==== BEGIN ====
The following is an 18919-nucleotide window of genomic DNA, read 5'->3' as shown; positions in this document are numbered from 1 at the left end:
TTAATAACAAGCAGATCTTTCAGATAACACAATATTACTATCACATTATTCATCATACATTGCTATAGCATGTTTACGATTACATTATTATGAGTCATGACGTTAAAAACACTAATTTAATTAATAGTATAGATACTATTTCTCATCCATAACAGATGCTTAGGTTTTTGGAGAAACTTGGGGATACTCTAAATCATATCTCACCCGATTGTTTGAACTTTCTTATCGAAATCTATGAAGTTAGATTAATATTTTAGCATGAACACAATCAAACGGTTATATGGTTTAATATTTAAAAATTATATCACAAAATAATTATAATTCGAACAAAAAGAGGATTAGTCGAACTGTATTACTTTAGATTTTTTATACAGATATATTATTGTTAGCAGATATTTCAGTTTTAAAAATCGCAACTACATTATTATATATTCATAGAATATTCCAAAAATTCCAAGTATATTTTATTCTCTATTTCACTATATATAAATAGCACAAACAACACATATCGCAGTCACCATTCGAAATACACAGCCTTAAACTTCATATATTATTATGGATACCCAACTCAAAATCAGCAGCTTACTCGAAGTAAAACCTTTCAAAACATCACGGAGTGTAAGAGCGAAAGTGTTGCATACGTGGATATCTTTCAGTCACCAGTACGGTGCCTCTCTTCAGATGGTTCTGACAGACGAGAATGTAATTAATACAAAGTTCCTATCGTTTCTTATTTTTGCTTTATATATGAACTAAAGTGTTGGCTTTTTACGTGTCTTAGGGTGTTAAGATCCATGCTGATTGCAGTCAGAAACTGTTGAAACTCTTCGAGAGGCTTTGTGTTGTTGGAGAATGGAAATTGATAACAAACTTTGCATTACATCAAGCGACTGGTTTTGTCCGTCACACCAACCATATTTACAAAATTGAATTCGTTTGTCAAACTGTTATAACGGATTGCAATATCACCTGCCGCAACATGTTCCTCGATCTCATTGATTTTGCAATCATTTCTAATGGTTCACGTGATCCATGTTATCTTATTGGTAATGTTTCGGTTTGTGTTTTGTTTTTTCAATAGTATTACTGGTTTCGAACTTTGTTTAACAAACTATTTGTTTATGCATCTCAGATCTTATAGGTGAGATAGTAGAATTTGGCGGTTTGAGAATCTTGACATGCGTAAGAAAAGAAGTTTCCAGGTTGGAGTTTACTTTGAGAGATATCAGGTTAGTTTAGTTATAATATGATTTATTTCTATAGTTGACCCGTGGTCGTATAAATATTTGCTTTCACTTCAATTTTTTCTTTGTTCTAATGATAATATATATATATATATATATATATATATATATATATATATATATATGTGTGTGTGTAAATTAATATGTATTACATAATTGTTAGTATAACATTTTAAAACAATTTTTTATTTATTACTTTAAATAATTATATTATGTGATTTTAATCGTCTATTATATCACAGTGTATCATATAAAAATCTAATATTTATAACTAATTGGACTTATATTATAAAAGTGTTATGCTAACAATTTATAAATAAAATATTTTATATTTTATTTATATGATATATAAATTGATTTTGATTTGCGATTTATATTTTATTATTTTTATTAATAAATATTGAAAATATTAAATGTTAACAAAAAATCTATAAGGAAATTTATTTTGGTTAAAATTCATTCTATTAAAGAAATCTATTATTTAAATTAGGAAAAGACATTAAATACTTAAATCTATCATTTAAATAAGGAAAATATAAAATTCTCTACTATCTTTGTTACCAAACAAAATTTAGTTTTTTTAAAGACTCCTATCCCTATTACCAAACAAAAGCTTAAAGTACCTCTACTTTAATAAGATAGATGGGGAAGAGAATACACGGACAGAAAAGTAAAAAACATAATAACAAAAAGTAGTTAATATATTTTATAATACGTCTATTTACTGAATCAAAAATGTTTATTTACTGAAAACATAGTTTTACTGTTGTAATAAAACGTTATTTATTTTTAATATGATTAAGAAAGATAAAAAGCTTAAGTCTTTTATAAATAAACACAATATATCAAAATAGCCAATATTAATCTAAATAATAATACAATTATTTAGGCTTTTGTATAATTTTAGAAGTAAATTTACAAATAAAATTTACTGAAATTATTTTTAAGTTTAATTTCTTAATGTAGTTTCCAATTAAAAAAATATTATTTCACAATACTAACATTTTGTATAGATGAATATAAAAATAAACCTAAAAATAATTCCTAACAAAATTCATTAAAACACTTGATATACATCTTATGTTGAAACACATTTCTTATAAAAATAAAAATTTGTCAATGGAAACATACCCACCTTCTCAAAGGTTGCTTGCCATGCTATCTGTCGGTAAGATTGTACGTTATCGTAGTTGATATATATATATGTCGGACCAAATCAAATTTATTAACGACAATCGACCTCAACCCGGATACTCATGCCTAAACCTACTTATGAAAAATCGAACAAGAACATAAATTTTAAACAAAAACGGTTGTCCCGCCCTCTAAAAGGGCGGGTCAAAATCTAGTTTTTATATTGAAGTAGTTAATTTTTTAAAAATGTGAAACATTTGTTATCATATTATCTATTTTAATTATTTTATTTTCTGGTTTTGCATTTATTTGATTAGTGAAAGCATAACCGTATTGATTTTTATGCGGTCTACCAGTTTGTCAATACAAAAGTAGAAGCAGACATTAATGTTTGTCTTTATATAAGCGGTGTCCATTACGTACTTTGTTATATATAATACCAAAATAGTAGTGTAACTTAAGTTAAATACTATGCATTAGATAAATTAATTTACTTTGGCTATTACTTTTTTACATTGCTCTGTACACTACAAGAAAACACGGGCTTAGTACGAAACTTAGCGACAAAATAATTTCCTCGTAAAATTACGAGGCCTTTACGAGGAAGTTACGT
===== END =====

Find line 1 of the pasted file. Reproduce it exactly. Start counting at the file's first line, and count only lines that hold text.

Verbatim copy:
The following is an 18919-nucleotide window of genomic DNA, read 5'->3' as shown; positions in this document are numbered from 1 at the left end: